Library and privacy supporters: Keep pressuring House members to vote NO on H.R. 3523 and other bills that will restructure our nation’s privacy policies and laws. ALA remains staunchly opposed to this bill. Petition your elected representatives with the ALA Legislative Action Center.
The major problems remain:
- CISPA would permit private “entities” (ISPS, utilities, etc.) to share huge amounts of information about our electronic communications with the government without a legal review or warrant;
- CISPA permits these private providers to provide dumps of information without necessarily anonymizing or aggregating the information to protect personal privacy;
- CISPA would authorize the National Security Agency (NSA) — an intelligence and military agency – to receive all of the Internet records to be used, not just for cybersecurity, but for other “lawful purposes” as well;
- CISPA trumps all other privacy laws – state, local and national — if the sharing of the information is deemed “cybersecurity.”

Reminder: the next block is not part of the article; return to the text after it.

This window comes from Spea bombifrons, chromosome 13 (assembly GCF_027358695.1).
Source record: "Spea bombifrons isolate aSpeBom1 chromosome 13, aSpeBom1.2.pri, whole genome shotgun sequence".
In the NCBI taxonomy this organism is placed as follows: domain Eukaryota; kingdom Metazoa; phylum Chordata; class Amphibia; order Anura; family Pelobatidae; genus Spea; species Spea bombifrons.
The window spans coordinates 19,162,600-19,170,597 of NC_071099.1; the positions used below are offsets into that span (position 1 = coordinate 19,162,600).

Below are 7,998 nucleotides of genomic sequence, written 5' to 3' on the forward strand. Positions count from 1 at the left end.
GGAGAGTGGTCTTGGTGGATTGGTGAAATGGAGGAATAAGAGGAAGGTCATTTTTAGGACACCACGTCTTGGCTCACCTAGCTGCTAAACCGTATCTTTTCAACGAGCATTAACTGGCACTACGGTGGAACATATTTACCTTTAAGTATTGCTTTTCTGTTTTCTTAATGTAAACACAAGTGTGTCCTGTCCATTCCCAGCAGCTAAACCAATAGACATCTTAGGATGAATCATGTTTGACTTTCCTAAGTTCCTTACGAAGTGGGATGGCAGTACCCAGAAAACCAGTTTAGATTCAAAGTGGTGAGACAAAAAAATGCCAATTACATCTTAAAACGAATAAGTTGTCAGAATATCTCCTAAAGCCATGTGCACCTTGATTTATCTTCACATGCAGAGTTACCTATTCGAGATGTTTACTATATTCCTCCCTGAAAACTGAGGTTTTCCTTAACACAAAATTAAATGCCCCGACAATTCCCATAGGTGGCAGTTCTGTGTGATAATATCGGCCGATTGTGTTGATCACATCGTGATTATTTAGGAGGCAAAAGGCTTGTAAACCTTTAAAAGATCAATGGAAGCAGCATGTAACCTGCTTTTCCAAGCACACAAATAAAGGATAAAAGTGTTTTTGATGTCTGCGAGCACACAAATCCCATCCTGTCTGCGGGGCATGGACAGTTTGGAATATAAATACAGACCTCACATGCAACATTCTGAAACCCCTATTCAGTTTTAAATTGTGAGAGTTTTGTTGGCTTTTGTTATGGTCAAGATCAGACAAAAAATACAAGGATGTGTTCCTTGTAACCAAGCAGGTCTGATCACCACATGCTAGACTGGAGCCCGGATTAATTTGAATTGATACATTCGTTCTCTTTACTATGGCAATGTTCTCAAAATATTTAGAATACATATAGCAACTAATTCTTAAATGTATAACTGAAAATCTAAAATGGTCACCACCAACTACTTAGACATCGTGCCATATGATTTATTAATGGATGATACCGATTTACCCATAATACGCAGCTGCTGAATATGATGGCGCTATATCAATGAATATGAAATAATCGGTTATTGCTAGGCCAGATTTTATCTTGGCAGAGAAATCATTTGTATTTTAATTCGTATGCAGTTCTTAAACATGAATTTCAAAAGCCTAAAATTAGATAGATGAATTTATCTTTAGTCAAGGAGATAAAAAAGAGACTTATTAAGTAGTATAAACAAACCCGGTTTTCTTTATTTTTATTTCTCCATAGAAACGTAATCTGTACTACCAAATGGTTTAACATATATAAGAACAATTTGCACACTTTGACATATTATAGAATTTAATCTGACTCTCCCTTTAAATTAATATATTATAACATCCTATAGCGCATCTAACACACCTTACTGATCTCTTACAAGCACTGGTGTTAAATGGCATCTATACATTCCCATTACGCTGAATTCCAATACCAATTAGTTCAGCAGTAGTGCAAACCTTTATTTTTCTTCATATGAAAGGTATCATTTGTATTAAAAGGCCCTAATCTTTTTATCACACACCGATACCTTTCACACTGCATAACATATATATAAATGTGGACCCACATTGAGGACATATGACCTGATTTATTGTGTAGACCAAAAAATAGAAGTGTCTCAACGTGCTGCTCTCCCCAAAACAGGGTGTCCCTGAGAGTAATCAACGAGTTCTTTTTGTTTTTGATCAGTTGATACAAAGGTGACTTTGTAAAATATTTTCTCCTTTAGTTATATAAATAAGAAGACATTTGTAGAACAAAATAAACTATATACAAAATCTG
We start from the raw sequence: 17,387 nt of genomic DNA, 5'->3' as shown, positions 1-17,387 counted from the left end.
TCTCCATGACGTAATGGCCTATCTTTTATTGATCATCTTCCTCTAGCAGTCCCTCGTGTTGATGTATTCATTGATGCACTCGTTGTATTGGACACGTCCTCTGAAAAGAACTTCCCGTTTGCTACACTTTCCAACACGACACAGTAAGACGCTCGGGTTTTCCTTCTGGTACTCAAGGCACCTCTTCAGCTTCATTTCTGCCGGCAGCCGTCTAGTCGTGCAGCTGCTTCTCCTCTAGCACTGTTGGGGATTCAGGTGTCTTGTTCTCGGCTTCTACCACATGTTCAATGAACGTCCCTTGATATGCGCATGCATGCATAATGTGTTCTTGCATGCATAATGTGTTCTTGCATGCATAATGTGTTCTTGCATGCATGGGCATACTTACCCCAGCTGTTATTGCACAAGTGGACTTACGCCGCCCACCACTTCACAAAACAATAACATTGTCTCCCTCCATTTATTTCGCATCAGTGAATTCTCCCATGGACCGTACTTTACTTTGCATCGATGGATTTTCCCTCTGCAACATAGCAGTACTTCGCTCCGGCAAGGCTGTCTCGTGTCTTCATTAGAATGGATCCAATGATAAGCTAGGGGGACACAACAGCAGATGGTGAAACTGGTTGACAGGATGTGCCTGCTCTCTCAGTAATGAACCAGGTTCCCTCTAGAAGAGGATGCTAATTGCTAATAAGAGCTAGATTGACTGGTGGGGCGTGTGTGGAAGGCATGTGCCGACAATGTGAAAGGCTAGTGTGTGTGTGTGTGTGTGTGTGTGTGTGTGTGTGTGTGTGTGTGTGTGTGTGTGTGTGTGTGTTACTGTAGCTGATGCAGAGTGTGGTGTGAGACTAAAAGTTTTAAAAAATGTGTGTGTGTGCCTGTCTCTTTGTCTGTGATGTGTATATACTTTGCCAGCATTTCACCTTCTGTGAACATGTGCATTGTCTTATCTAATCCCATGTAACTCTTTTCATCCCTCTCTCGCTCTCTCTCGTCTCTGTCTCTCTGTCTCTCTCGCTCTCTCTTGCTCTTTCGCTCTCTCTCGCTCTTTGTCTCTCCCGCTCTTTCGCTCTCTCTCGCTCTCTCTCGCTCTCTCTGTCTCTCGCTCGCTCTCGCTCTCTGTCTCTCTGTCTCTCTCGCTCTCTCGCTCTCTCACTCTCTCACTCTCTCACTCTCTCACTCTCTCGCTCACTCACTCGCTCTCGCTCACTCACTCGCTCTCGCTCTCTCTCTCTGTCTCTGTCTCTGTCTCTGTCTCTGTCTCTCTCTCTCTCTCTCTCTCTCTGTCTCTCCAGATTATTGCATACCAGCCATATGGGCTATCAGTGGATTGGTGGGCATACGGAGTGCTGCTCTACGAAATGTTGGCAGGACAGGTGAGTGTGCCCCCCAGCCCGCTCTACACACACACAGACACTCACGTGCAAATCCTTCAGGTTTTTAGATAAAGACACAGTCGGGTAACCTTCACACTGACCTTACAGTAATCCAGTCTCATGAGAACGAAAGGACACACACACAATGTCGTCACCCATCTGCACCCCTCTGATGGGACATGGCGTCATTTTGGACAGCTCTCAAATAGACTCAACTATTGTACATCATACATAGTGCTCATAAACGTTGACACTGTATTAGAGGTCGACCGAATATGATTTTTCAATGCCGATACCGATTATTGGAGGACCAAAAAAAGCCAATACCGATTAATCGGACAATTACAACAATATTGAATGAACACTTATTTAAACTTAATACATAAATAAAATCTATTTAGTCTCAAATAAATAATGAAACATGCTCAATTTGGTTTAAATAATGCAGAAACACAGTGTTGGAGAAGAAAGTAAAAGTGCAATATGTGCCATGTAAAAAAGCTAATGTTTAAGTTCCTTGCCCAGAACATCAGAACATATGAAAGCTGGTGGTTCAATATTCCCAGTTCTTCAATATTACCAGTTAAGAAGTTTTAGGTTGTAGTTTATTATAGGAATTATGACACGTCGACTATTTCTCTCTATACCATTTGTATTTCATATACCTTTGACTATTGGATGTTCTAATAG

The House of Representatives is still scheduled to address a number of troubling cyber bills during Cybersecurity Week, the week of April 23. One of the most troubling bills remains H.R. 3523, The Cyber Intelligence Sharing and Protection Act of 2011, CISPA.
At this writing, the text of CISPA is still in flux and behind-the-scene discussions continue. Additional amendments must be filed next Tuesday, April 24, 2012. While things are in great flux, it could be that H.R. 3523 will hit the House floor next Wednesday or Thursday, April 25-26, 2012. This is the key time to keep your calls going into House offices.
Other privacy advocates such as the American Civil Liberties Union, the Center for Democracy and Technology, Free Press, the Electronic Frontier Foundation and the Constitution Project also remain in opposition to H.R. 3523. As the ACLU noted in their blog: “The changes are so underwhelming that even the Obama Administration issued a statement [April 18] that their privacy concerns persist.”
The mix of bills in the House emphasizes sharing vast amounts of electronic communications between private service providers (and other “utilities”) and the government. These bills would give immunity and permission to share the traffic on their systems if the information is deemed for “cybersecurity” purposes.
Tell Congress: No Cyber Spying! No CISPA!
The one improvement we can report is that the specific term “intellectual property” was removed, although there is still too much ambiguity elsewhere in the bill to know for certain that copyright issues couldn’t be swept in with all of the other information sharing activities and purposes.